We use cookies to deliver our online services. Details of the cookies we use and instructions on how to disable them are set out in our Cookies Policy. By using this website you agree to our use of cookies. To close this message click close.

Media Briefing Note: UK Government Loses Solar Panel Appeal

27 January 2012

LONDON, 27 JANUARY 2012 - The Court of Appeal has upheld a High Court ruling that Government cuts to subsidies for solar panels on homes are illegal.

The Government had been looking at reducing feed-in tariff subsidies (FITs) - payments made to households and communities that generate green electricity through solar panels - on any installations completed after 12 December 2011.

On Wednesday (25 January 2012) three appeal judges unanimously agreed the proposal was unlawful.

The Government has confirmed that it will be applying to appeal to the Supreme Court.

Lis Blunsdon, Of Counsel in Hogan Lovells' Energy Industry Group, said:

"Certainty is key, regardless of the quantities of money being invested. Though this ruling will give some comfort to those affected, we will have to wait for the outcome of the Government's request to appeal further before we can draw any final conclusions."

Charles Brasted, of Counsel in Hogan Lovells' public law and policy team added:

"This decision reiterates the importance of a robust consultation and decision-making process and the legal limits on the Government's ability to make retrospective changes that adversely affect others.  However, the fact that the Court of Appeals' reasoning was different from that of the High Court may well give the Government reason to hope that it would prevail in the Supreme Court."

While the Court of Appeal did not agree fully with Mr Justice Mitting's reasons for allowing the challenge, it upheld the decision, agreeing that the Government had acted ultra vires by seeking to backdate the application of the reduction in FITs.  The Secretary of State had no power to implement the cut with retrospective effect in this way.

By changing the rate of return some time into the lifecycle of the installation, the Government changed what should have been a fixed return "analogous to the fixed rate of return on a Government bond", removing the certainty that was one of the fundamental reasons for setting up the scheme in the first place.

It is worth noting that the case will only directly impact those installations which came into operation between 12 December 2011 and 1 April 2012.  With the Government applying to appeal to the Supreme Court, certainty for those currently trying to commission and construct small-scale solar facilities is still a way off, however, this ruling will give them some comfort that green investments are still wise investments.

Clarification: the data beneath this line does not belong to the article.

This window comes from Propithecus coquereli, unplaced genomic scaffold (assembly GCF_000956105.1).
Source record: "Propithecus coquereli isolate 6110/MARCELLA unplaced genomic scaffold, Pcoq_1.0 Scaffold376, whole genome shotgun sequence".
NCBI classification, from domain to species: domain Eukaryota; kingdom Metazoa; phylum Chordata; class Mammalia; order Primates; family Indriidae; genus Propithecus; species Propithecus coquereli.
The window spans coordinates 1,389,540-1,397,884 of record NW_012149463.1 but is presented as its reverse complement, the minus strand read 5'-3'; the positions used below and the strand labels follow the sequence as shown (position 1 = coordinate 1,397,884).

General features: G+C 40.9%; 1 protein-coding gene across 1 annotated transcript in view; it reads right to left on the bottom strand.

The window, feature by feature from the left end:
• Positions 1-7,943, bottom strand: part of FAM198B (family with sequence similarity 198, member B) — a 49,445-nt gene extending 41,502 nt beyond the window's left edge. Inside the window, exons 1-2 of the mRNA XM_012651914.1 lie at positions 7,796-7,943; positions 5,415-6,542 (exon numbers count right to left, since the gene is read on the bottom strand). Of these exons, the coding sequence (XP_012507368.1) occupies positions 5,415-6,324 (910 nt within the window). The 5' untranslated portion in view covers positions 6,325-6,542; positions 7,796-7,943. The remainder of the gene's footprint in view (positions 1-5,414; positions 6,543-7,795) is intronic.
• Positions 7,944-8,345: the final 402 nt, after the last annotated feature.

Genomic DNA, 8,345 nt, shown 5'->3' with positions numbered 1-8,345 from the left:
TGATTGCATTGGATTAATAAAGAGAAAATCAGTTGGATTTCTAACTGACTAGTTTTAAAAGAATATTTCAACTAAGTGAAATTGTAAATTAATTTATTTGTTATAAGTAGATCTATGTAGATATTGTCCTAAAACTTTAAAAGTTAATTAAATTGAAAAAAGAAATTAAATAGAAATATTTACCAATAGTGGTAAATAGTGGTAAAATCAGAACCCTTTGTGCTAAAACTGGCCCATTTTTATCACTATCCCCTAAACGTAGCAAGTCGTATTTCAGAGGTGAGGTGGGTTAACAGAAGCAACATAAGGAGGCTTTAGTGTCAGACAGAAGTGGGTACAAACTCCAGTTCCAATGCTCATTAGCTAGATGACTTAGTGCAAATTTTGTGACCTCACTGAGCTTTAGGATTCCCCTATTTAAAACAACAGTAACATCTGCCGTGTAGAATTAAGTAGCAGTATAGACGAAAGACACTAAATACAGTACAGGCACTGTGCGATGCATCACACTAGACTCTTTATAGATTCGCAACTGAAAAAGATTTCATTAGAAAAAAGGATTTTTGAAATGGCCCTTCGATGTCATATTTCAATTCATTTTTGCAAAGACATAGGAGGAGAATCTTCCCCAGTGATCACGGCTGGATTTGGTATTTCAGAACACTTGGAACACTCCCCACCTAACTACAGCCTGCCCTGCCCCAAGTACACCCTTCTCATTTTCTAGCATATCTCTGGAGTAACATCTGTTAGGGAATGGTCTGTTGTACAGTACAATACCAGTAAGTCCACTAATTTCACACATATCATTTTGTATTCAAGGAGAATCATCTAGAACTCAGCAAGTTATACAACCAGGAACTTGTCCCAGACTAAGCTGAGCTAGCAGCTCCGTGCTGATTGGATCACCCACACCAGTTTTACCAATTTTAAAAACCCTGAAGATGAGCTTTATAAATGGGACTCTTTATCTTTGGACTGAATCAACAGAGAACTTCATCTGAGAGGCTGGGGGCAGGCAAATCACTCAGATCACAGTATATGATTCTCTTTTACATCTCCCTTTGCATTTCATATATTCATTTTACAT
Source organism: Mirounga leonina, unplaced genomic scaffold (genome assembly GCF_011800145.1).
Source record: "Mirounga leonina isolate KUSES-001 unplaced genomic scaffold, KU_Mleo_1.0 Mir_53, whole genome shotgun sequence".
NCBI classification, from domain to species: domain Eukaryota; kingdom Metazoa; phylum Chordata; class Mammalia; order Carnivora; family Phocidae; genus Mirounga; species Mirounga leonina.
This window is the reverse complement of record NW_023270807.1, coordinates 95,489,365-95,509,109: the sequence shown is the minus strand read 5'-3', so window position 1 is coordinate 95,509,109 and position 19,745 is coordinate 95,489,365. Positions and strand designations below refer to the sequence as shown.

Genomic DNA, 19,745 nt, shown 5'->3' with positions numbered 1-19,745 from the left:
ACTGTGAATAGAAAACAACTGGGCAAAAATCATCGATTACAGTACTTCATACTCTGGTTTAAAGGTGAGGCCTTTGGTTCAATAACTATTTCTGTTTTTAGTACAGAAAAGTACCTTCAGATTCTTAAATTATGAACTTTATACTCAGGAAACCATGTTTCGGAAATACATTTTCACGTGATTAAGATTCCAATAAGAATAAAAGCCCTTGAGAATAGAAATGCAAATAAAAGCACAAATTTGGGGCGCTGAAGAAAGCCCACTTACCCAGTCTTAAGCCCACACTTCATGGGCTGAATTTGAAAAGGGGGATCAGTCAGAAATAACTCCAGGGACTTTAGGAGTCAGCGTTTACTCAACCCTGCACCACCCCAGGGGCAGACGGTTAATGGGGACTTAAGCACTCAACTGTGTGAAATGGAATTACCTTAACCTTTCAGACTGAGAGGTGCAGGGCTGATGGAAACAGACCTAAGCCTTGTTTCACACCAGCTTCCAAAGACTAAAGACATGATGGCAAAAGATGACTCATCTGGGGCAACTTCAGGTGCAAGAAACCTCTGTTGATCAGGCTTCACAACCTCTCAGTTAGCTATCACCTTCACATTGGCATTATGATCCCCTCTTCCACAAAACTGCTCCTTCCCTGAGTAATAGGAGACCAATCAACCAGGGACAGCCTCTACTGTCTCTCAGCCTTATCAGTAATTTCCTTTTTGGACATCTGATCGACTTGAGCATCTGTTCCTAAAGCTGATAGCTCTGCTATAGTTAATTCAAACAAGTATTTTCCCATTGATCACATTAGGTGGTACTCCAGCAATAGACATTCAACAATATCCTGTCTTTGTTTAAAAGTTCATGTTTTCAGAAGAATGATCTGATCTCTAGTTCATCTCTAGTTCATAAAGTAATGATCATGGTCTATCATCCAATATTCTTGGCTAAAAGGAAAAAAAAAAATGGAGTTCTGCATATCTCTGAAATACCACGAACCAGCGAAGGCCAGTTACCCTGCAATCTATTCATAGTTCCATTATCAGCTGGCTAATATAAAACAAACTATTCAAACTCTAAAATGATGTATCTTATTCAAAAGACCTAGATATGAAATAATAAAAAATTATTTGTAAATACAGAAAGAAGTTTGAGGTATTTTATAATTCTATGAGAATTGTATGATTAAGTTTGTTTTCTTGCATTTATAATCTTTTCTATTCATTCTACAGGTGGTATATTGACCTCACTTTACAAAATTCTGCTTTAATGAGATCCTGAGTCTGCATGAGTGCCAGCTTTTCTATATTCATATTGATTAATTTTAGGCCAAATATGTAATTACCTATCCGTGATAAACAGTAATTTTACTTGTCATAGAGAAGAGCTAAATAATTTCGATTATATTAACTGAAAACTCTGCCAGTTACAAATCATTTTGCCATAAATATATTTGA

The ramifications of the ruling, and of the Government's continued attempts to overturn the judgments of the Courts, could be much wider than this.  With investors in large-scale low carbon projects already unsure of what Feed in Tariffs with Contracts for Difference ("FiT CfD") under the Government's Electricity Market Reform programme will bring and with other large markets such as the USA also having hiccoughs, any uncertainty will knock their confidence further.

About Hogan Lovells

For more information, see www.hoganlovells.com

Hogan Lovells is a leading global law firm providing business-oriented legal advice and high-quality service across its exceptional breadth of practices to clients around the world.

"Hogan Lovells" or the "firm" is an international legal practice that includes Hogan Lovells International LLP, Hogan Lovells US LLP and their affiliated businesses.

The word "partner" is used to refer to a member of Hogan Lovells International LLP or a partner of Hogan Lovells US LLP, or an employee or consultant with equivalent standing and qualifications, and to a partner, member, employee or consultant in any of their affiliated businesses who has equivalent standing. Where case studies are included, results achieved do not guarantee similar outcomes for other clients.

Loading data